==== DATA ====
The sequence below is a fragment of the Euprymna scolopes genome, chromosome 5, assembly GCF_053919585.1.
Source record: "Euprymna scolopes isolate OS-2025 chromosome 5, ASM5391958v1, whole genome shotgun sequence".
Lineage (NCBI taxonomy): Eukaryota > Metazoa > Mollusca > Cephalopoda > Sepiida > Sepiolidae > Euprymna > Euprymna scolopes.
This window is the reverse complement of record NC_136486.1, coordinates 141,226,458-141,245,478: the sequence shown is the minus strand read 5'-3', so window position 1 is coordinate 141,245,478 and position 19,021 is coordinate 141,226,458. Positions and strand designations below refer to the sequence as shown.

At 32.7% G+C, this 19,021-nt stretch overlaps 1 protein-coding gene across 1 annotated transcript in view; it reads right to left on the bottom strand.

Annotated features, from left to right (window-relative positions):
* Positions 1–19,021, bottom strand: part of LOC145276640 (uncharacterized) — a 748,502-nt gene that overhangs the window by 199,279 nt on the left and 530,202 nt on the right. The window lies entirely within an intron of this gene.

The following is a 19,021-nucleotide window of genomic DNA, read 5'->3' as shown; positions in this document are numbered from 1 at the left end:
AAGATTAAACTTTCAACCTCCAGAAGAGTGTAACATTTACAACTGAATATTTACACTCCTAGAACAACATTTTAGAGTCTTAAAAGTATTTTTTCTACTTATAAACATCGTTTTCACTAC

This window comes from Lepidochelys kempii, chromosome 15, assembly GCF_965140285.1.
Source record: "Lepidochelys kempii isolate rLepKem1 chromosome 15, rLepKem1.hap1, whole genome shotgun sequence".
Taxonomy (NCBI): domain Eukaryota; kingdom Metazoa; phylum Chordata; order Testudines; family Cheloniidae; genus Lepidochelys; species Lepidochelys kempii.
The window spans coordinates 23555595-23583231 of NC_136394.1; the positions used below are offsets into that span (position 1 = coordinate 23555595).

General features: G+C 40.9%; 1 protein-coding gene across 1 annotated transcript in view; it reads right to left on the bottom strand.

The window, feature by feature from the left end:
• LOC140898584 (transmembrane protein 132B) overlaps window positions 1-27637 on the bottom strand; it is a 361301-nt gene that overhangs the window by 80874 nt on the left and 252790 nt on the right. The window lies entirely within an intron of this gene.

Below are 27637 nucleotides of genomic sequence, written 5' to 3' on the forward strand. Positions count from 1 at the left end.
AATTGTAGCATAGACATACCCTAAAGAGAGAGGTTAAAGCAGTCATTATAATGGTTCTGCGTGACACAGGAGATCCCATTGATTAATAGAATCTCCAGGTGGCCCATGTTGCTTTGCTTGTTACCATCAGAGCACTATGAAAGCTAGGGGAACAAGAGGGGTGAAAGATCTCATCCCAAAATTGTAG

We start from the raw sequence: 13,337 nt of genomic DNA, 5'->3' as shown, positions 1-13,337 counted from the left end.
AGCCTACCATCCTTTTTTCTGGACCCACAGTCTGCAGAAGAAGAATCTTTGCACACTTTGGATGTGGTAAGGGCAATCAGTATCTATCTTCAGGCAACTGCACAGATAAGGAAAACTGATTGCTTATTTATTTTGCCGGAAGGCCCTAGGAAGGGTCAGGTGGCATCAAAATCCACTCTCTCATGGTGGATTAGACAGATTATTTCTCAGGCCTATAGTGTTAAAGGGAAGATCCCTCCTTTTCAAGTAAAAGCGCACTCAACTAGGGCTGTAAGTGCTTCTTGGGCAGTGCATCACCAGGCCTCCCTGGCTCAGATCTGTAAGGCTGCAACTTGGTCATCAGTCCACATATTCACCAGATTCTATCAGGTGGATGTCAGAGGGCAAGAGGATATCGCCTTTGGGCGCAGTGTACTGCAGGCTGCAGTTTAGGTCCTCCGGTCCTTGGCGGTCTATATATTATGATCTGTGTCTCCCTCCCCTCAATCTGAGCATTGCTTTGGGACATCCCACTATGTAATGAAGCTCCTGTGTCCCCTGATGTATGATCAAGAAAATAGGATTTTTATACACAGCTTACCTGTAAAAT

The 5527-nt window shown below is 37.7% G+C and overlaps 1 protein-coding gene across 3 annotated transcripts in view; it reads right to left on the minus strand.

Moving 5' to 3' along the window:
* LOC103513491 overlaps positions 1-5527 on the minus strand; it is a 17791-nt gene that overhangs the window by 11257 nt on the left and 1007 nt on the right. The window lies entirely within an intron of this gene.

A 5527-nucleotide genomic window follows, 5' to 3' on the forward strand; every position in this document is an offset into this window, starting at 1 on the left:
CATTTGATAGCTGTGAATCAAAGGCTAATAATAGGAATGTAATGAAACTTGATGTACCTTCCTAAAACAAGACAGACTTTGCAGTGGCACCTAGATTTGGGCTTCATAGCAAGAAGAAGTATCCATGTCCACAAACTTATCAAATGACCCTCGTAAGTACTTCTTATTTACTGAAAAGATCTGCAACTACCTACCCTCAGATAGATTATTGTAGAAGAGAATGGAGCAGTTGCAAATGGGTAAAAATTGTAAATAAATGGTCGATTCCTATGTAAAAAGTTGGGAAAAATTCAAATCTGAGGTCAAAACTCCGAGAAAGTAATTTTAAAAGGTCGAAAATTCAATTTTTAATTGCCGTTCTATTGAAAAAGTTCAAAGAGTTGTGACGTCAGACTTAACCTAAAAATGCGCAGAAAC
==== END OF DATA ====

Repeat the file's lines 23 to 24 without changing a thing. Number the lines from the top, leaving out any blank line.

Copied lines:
* LOC103513491 overlaps positions 1-5527 on the minus strand; it is a 17791-nt gene that overhangs the window by 11257 nt on the left and 1007 nt on the right. The window lies entirely within an intron of this gene.

A 5527-nucleotide genomic window follows, 5' to 3' on the forward strand; every position in this document is an offset into this window, starting at 1 on the left: